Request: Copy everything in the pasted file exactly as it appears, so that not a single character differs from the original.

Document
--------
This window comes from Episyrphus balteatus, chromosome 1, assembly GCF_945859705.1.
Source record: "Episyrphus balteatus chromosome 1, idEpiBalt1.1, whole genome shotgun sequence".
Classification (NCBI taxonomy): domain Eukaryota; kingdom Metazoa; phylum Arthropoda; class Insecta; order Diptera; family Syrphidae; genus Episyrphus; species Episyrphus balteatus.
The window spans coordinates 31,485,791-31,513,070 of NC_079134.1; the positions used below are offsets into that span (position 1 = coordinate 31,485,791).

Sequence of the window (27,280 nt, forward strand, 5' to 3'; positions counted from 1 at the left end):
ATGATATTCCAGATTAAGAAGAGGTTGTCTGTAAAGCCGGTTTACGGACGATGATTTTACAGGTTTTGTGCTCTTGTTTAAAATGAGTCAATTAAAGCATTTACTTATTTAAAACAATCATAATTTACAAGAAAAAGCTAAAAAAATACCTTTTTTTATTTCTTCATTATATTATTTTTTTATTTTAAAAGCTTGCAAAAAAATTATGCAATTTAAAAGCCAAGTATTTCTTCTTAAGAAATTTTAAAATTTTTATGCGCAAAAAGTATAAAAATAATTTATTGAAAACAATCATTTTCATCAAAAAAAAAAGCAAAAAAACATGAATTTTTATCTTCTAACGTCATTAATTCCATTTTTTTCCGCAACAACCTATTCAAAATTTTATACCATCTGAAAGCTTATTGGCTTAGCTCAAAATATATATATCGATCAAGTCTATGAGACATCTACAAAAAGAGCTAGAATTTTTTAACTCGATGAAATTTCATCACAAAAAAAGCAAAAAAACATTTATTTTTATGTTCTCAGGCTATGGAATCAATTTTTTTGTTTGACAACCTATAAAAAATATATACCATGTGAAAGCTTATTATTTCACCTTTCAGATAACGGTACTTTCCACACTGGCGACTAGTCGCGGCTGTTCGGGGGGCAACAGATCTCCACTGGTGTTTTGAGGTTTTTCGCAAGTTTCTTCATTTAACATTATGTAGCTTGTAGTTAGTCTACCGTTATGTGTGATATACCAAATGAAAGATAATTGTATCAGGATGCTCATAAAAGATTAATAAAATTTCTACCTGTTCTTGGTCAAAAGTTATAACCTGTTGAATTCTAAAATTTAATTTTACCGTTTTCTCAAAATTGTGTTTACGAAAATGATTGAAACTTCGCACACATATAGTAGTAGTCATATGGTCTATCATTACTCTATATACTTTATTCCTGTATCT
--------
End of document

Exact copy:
This window comes from Episyrphus balteatus, chromosome 1, assembly GCF_945859705.1.
Source record: "Episyrphus balteatus chromosome 1, idEpiBalt1.1, whole genome shotgun sequence".
Classification (NCBI taxonomy): domain Eukaryota; kingdom Metazoa; phylum Arthropoda; class Insecta; order Diptera; family Syrphidae; genus Episyrphus; species Episyrphus balteatus.
The window spans coordinates 31,485,791-31,513,070 of NC_079134.1; the positions used below are offsets into that span (position 1 = coordinate 31,485,791).

Sequence of the window (27,280 nt, forward strand, 5' to 3'; positions counted from 1 at the left end):
ATGATATTCCAGATTAAGAAGAGGTTGTCTGTAAAGCCGGTTTACGGACGATGATTTTACAGGTTTTGTGCTCTTGTTTAAAATGAGTCAATTAAAGCATTTACTTATTTAAAACAATCATAATTTACAAGAAAAAGCTAAAAAAATACCTTTTTTTATTTCTTCATTATATTATTTTTTTATTTTAAAAGCTTGCAAAAAAATTATGCAATTTAAAAGCCAAGTATTTCTTCTTAAGAAATTTTAAAATTTTTATGCGCAAAAAGTATAAAAATAATTTATTGAAAACAATCATTTTCATCAAAAAAAAAAGCAAAAAAACATGAATTTTTATCTTCTAACGTCATTAATTCCATTTTTTTCCGCAACAACCTATTCAAAATTTTATACCATCTGAAAGCTTATTGGCTTAGCTCAAAATATATATATCGATCAAGTCTATGAGACATCTACAAAAAGAGCTAGAATTTTTTAACTCGATGAAATTTCATCACAAAAAAAGCAAAAAAACATTTATTTTTATGTTCTCAGGCTATGGAATCAATTTTTTTGTTTGACAACCTATAAAAAATATATACCATGTGAAAGCTTATTATTTCACCTTTCAGATAACGGTACTTTCCACACTGGCGACTAGTCGCGGCTGTTCGGGGGGCAACAGATCTCCACTGGTGTTTTGAGGTTTTTCGCAAGTTTCTTCATTTAACATTATGTAGCTTGTAGTTAGTCTACCGTTATGTGTGATATACCAAATGAAAGATAATTGTATCAGGATGCTCATAAAAGATTAATAAAATTTCTACCTGTTCTTGGTCAAAAGTTATAACCTGTTGAATTCTAAAATTTAATTTTACCGTTTTCTCAAAATTGTGTTTACGAAAATGATTGAAACTTCGCACACATATAGTAGTAGTCATATGGTCTATCATTACTCTATATACTTTATTCCTGTATCT